The Cairngorms National Park is home to 18,000 people, 4 of Scotland’s 5 highest peaks, a quarter of all their endangered species, and some of the most spectacular scenery I have seen so far.


It seems to house wonders at the macro and micro scale.


It is truly teaming with life at every turn of the corner, and I was fortunate enough to spend quite a bit of time at the conference at field trips traipsing through the woods,


Meeting with the locals as they shared the pride they have in the local park they help manage through joint stewardship.


and learning about how local communities benefit from their inclusion in the park as they work to improve their quality of life, local economy and preserve their cultural and natural heritage.


There are so many different models of National Parks across Europe, some almost entirely private, some mostly public lands, and many a mix of the two where public entities work with the input of local authorities to develop a park image that is both a national treasure and a source of pride and participation from the locals.  We could learn a lot from the model.


The theme was about engaging the next generation.  We heard from keynote speakers such as Richard Louv (author of Last Child in the Woods and the person who coined the term Nature Deficit Disorder – last guy on the left here) and young policy entrepreneurs such as Heinrick van Hendenberg (second from left) who is training youth leaders (12-18 years old) through an organization called “Act!on for Conservation”  to take environmental leadership action now, not in some distant future.  In my breakout workshop the first day there were 26 of us in the room representing 18 different countries (Iceland, Finland, Estonia, Latvia, Belgium, England, Wales, Russia, Israel, the Netherlands, France, Italy, Hungary, Croatia, Greece, Scotland, Austria and of course yours truly from the United States).  I have never been to such an international gathering.  Most conferences in the US, there are representatives from only a handful of other countries.  To see the commitment to international cooperation (not a lot of Brexit fans in the crowd based on the constant comments by speakers and the cheers from the crowd when it was referred to a s a nightmare) and the sharing of knowledge gave me almost limitless amounts of energy while in their midst, then a hard crash every night from intellectual over-stimulation.  I will be processing the experience and what I have learned for sometime to come.  Thank you, Europarc for hosting me and 619 other souls who came together in this beautiful location to work on making the world (or our corners of it) a better place for all.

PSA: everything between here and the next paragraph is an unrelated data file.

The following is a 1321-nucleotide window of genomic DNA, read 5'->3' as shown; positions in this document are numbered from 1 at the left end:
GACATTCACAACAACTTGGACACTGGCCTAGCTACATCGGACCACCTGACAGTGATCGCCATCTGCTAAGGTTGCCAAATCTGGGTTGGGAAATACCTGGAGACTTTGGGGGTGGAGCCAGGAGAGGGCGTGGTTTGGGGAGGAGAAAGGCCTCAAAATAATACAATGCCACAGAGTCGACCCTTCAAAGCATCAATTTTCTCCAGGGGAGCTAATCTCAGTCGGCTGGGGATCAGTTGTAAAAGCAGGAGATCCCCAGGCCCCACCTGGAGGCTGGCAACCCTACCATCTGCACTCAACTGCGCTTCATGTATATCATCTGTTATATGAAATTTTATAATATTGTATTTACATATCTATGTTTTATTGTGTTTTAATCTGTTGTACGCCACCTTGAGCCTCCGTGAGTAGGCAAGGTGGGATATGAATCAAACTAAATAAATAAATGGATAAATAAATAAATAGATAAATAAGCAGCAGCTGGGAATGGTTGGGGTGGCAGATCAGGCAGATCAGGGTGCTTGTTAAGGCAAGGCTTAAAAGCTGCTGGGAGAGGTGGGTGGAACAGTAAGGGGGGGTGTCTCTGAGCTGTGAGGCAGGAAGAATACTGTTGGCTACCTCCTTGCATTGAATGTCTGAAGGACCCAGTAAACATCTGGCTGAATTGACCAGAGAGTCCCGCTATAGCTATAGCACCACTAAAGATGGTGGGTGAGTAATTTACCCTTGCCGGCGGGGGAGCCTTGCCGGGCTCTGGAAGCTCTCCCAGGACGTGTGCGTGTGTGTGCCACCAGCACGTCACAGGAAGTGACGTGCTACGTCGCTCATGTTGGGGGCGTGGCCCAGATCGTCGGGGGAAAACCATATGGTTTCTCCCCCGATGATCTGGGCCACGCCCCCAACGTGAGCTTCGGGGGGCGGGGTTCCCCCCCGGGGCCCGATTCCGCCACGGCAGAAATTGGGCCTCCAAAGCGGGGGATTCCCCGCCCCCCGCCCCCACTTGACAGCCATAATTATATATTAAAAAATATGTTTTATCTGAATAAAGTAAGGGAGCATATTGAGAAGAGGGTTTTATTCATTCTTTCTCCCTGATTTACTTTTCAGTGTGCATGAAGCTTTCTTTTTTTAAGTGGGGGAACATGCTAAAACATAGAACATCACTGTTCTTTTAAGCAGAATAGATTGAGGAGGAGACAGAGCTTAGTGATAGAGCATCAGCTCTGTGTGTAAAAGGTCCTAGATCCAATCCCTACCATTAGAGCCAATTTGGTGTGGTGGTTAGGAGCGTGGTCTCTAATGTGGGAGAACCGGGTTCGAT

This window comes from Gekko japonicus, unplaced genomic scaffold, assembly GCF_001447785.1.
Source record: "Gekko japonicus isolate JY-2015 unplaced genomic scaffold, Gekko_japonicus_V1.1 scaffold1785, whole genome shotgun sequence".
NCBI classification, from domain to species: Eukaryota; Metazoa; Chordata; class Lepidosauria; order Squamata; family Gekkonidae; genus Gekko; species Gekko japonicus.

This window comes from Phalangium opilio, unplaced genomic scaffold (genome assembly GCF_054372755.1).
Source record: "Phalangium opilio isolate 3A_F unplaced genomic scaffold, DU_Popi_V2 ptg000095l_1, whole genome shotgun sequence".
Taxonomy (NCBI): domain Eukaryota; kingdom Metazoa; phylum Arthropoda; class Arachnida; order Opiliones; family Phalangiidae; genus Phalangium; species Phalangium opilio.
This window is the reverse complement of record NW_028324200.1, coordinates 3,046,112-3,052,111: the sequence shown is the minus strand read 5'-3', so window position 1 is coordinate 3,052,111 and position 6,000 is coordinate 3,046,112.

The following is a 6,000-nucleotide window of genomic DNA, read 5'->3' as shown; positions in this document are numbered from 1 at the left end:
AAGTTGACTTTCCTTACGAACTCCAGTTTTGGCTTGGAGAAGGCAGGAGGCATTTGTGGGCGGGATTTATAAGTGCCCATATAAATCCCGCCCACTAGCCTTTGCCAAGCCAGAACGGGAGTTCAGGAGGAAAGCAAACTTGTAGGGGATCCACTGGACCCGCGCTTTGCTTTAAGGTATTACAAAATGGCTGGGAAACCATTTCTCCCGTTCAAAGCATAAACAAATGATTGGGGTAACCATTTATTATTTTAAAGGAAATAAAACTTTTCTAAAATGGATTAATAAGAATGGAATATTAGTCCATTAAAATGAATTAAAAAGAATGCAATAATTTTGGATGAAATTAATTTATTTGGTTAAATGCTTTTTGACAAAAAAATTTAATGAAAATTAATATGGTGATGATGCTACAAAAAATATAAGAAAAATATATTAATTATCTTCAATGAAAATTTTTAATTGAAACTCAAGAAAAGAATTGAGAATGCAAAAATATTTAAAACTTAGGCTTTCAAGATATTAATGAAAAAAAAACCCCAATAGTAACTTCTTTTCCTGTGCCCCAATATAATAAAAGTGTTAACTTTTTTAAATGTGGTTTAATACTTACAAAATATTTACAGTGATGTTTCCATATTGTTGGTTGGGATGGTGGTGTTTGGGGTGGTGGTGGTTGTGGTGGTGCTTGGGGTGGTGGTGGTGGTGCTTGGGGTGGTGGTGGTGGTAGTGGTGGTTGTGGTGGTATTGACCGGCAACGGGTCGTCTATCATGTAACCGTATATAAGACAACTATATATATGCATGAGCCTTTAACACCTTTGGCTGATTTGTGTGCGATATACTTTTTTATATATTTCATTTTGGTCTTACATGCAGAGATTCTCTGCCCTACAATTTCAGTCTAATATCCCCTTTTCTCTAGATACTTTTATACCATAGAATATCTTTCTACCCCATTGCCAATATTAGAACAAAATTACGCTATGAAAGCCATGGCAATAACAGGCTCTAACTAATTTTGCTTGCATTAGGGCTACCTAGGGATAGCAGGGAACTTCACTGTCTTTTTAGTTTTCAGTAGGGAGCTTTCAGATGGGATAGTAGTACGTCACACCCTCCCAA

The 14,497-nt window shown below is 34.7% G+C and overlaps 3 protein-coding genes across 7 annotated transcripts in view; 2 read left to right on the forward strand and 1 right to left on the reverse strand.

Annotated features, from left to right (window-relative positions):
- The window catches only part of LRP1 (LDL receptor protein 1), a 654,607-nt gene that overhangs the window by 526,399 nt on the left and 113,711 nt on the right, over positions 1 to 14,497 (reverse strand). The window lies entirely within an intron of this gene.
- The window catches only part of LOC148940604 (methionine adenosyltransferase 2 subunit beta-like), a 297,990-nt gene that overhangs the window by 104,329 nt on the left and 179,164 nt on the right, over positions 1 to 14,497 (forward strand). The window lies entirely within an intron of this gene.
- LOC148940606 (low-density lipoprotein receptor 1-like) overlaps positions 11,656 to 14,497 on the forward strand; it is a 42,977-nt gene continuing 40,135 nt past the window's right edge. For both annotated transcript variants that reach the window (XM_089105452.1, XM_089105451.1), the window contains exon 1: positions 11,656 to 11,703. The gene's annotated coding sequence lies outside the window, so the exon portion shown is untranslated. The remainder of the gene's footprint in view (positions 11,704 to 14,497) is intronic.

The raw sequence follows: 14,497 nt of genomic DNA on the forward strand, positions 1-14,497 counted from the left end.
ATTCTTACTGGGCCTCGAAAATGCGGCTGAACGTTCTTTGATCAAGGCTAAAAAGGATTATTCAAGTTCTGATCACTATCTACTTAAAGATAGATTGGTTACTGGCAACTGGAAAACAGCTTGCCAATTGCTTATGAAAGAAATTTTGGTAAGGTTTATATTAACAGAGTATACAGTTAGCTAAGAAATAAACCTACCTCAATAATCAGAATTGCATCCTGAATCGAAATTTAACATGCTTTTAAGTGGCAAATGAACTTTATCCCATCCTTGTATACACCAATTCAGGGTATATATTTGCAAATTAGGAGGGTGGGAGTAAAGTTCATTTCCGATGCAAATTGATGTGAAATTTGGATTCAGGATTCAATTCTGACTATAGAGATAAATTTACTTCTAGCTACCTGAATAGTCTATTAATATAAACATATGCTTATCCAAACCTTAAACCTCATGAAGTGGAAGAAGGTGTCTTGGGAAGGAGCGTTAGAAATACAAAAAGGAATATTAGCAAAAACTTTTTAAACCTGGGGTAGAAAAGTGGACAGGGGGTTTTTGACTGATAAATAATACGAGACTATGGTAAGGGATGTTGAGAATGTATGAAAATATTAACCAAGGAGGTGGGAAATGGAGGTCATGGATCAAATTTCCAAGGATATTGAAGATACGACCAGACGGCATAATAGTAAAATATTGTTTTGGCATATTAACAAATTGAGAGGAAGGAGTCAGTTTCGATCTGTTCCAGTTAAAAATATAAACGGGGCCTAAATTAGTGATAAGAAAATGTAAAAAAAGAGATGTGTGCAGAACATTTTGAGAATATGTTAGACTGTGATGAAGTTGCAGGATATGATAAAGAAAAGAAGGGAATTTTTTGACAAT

What an incredible way to start the fall!!!  Time well spent in good company (some I brought with me, and many I met along the path).  It is never too late to make new friends as this last sign from Aviemore suggests.


Hume is in the house!


Wandering through the streets of Edinburgh, one encounters statue of the heroes of the city (like any other cityscape that tries to connect with their glorious past).  In the case of Edinburgh, these statues are often philosophers from the “Scottish Enlightenment” which was an amazing outpouring of ideas in the late 18th and early 19th century from this city  by legendary scholars such as David Hume, Adam Smith, Robert Burns and others.  This was an incredible place at that time, and they are right to be proud of those accomplishments that changed not only Scottish thinking, but the intellectual trajectory of the modern world.  Often, these statues would depict the figures in dress of a different time period to show connections to another great period in human history such as this statue of David Hume dressed in a Greek toga to make the tie to 5th Century Athens in the time of Plato and Aristotle (among many other great thinkers living at that place and time).


Others, like this statue of Adam Smith, surround the hero with symbols of to remind passers by of their achievements.  In this case, Adam Smith is depicted with the plow and the barrel, symbols of his role in the transition from an age of agriculture to an age of commerce, which his book Wealth of Nations (1776) played no small part in facilitating.  I was humbled to walk the same streets trod by the fathers of empiricism and capitalism, even if these have not been two of my favorite intellectual movements.